Monday, April 30, 2018

Pictures of the beautiful stanhopea orchids

Our flowering stanhopea season now is over, now I have to wait until next year to see these majestic blooms again. I still have a lot of pictures to feature in this blog for all the Friends of Stanhopea orchids.

Stanhopea posadarum1 
Stanhopea posadarum2
Stanhopea inodora alba1
Stanhopea inodora alba2
Stanhopea hernandezii 1
Stanhopea hernandexii2

Sunday, April 15, 2018

Stanhopea impressa

Stanhopea impressa1
Stanhopea impressa2
Stanhopea impressa3 
Not long ago one of my stanhopea impressa plants decided to bloom, I’ve been waiting for a while to see it’s beautiful flowers.
It’s first was described and documented in 1898 by Rolfe, It’s native to a few selective areas of western slopes of the Andes of Ecuador and in a small area of southern Colombia and grows in a very wet forests.

Flowers are large and full , white/yellow color with many red spots on the petals and the scent is strong herbal/ spicy with smell of basil and rosemary and many other strong herbs. Piercing kind of smell, without any sweetness to it.

The plant is strong and robust and grows quite quickly providing it’s watering requirements met, otherwise it refusing to flower - it likes copious amount of water during it’s growing season.

Another beautiful stanhopea for anyone who appreciates these special orchids.

Friday, April 6, 2018

Beautiful stanhopea’s blooms

Incredible flowers, complex intricate structure, heady strong complicated scents - may only flower for a few days but they more interesting in that short time than many other orchids that last for weeks. Nature’s special creations…

Stanhopea tigrina var nigro var "Eddon" 1
Stanhopea embreei1 
Stanhopea Wetley Secret1

Stanhopea Wetley Secret2
Stanhopea embreei 2  
Stanhopea tigrina var nigro var "Eddon" 2    

Wednesday, March 21, 2018

Embreea rodigasiana

Huge flowers, mysterious heavy scent reminiscent of cinnamon, nutmeg and clove, dramatic color and structure of the blooms and a very close relative of stanhopea’s - this is embreea rodigasiana.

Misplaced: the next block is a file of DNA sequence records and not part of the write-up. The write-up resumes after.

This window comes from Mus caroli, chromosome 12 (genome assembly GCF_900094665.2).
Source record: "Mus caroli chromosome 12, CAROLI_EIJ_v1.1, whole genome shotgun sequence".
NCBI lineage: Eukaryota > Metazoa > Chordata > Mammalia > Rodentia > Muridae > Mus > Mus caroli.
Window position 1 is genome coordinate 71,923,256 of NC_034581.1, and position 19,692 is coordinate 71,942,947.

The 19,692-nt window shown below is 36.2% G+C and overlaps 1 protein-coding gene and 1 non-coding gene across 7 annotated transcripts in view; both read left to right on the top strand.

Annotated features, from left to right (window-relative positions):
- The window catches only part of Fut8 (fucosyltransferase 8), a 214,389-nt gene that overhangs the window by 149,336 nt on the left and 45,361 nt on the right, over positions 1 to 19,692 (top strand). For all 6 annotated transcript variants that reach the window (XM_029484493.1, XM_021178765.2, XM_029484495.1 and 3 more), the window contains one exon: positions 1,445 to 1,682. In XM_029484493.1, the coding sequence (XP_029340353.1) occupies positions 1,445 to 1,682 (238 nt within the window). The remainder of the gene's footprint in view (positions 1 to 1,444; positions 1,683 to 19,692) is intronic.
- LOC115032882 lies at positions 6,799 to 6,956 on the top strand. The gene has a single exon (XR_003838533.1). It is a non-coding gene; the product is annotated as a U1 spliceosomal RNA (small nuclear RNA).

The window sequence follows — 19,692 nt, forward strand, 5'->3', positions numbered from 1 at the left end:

Until 1980’s it was part of stanhopea’s range and then been re-classified in the specie of it’s own.

This one is not an easy orchid to bring to flower - it demands huge amount of water during it’s growing cycle and strongly dislike change of temperature, making it really difficult during our winter time to look after it properly. If it’s growing requirements not met completely  it just refusing to flower - a lot to do with it’s natural habitat of hot, misty, clouded forests of  Colombia and Ecuador.

I am forever learning with this one, trying to find the best conditions for it’s growing and blooming cycle, don’t mind the challenge because the rewards are huge - seeing this dramatic looking orchid in bloom and smelling it’s mysterious scent I can more appreciate Nature for creating such beauty.
Embreea rodigasiana 1
Emreea rodigasiana 2
Embreea rodigasiana 3

Monday, March 12, 2018

Stanhopea ruckeri x nigroviolacea

Stanhopea ruckeri x nigroviolacea1
Stanhopea ruckeri x nigroviolacea
Some time ago a dear friend of ours crossed these two stanhopea orchids - (ruckeri x nigroviolacea) and gave us a few small seedlings. They been growing and maturing, getting stronger and bigger last number of years and finally they flowered this season.

It’s a beautiful cross with large showy flowers, very strong, robust plant that produced number of flower spikes with three blooms on each spike. The background colour is creamy/white with many many dark burgundy spots and marks with darker middle. The scent is very complicated with initial vanilla and then strong perfume of herbs and spices takes over.

Because of our hot and humid weather at the time of flowering, most of my pictures were taken very early in the morning, as the flowers were unfolding.

We are very grateful to him for creating such beautiful cross that will be welcomed in any stanhopea collection by many stanhopea growers and anyone who appreciate these magical orchids.

Thursday, February 8, 2018

Stanhopea gibbosa

Stanhopea gibbosa 1
Stanhopea gibbosa 2
Stanhopea gibbosa 3
Stanhopea gibbosa 4
Stanhopea gibbosa 5
My stanhopea gibbosa finished it’s seasonal flowering not long ago and it’s a delight to see this beauty in bloom.

It’s one of the oldest stanhopea species, first described in Gardener’s Chronicle in 1869 by Reichenbach from plant collector Veitch from Chelsea who imported many plants and orchids into Europe at that time. Stanhopea gibbosa is a beautiful stanhopea , very distinct in it’s colouring and deserves it’s place in any stanhopea collection.

The flowers are of creamy colour with many purple dots all over the blooms and it have darker colour eyes, the scent is very strong herbal/spicy and stays around for a long time, there is no sweetness to the scent - just sharp, bold, strong combination of many spices and herbs, complicating and overpowering.